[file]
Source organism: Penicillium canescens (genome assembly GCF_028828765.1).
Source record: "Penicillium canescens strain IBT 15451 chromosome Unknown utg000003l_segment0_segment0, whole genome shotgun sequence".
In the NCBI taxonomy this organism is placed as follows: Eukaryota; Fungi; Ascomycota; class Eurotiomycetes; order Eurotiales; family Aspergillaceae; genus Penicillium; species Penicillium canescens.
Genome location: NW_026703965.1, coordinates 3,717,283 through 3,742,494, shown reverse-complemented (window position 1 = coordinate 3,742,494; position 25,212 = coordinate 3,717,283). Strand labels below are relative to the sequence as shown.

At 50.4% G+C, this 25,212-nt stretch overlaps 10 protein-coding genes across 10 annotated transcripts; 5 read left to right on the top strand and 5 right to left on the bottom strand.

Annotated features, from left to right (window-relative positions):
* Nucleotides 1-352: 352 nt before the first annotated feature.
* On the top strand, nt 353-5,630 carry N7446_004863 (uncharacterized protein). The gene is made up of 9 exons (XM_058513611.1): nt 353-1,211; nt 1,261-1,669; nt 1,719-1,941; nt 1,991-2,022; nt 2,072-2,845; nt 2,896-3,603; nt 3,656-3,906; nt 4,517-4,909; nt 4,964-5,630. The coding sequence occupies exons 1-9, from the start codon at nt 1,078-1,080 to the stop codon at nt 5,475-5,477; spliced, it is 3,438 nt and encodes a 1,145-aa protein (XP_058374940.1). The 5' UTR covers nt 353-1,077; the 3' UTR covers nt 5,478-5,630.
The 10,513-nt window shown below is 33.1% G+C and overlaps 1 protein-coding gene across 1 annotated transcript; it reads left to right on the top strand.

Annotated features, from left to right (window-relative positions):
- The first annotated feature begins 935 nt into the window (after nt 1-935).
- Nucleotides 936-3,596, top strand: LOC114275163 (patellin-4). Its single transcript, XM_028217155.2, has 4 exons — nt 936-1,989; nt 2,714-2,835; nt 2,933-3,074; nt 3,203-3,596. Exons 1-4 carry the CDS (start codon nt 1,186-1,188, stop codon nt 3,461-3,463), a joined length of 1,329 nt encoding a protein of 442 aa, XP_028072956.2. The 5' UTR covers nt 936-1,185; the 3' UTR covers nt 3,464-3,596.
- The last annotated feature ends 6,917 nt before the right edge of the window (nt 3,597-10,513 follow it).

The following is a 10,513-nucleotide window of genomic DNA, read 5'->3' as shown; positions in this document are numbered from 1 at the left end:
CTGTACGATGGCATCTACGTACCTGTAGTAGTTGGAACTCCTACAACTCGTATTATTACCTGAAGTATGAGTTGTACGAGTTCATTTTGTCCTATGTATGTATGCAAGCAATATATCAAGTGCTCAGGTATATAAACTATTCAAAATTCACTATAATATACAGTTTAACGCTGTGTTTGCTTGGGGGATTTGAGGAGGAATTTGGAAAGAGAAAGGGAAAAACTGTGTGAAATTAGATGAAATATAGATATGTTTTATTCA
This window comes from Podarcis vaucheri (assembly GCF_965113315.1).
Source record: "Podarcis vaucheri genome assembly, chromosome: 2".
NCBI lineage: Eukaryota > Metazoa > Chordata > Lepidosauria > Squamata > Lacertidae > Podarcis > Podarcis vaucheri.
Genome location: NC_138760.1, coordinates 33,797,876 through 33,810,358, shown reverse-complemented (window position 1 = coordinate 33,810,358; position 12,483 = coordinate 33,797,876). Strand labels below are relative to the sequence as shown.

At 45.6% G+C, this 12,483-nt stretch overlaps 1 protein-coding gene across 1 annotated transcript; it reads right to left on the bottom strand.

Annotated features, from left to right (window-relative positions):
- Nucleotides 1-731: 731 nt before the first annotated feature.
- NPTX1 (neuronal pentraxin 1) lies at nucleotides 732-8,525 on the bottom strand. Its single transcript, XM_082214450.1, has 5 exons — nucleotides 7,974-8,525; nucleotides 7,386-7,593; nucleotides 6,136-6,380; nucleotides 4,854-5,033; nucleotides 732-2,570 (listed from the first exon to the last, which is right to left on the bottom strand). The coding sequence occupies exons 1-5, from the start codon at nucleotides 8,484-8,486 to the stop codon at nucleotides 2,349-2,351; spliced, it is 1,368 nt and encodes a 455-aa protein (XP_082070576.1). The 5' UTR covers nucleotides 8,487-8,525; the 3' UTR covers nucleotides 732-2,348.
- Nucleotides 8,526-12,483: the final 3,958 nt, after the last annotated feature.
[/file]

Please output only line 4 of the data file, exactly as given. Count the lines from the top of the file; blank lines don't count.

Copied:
Genome location: NW_026703965.1, coordinates 3,717,283 through 3,742,494, shown reverse-complemented (window position 1 = coordinate 3,742,494; position 25,212 = coordinate 3,717,283). Strand labels below are relative to the sequence as shown.